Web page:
But as the morning turned to afternoon, the mood began to shift. A knot of young men on the fringe of the demonstration began overturning porta-potties, then lighting them on fire. As the hours wore on, some pulled down gates that separated activists from the steps of the buildings, where a band of riot police huddled behind plastic shields. The men, their faces bent in anger, lobbed rocks and bottles then cheered wildly as police returned fire with stun grenades and smoke bombs.

“You’re poor like us but still you shoot us,” screamed one student in a yellow shirt bearing the logo of the ruling African National Congress’ Youth League. “Where do you think your kids go to school?”

Other demonstrators, meanwhile, stepped in to diffuse the situation, attempting to force the frontline back with chants of “no more violence” and “stop throwing stones.”

“At moments it felt like I was watching the 1980s over again,” says Sekiba Lekgoathi, the head of the history department at the University of the Witwatersrand, referring to the youth protests that helped to make many black areas of South Africa ungovernable in the dying years of apartheid. “They’re drawing on a long history here, a long protest tradition, and making it their own.”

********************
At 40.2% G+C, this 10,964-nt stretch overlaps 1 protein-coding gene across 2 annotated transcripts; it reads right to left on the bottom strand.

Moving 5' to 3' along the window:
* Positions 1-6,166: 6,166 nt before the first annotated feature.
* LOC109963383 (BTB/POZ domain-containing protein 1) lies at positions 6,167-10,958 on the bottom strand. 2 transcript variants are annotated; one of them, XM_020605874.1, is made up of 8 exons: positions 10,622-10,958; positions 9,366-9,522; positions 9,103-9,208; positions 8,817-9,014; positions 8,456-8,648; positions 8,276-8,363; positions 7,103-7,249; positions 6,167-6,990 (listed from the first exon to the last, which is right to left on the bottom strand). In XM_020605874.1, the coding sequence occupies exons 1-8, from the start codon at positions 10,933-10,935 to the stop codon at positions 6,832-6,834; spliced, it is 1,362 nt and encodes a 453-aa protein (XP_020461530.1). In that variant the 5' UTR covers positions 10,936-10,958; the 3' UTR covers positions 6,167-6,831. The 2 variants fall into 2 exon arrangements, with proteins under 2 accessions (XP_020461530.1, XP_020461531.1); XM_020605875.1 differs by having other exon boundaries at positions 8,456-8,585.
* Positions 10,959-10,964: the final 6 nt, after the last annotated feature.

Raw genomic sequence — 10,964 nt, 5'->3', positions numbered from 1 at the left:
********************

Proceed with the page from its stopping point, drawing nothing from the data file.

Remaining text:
A momentary victory

The violence also seemed to open fissures in the fragile coalition of students from across the economic, racial and political spectrum who had come together against tuition hikes. As the violence escalated, the crowd’s numbers dwindled. Many of those who stayed behind eventually slouched on the stairs of the Union Buildings, wiping tear gas from their eyes as they awaited Zuma’s address -- delivered on live TV from inside the building behind them.

When it came, a brief moment of excitement flickered across the crowd, but it quickly faded.

“How can we see this [fee freeze] as a victory?” asked Thapelo Mhlongo, a student at the Tshwane University of Technology in Pretoria, echoing a sentiment expressed by several students. “We have been waiting for free education since 1994. This is a start, but we are still waiting. We’re still waiting for a lot of other things too.”

Nearly as soon as Zuma went off the air, a group of students made their final surge at the police barricade.  Just beyond them towered a massive statue of Nelson Mandela, his arms open and outstretched.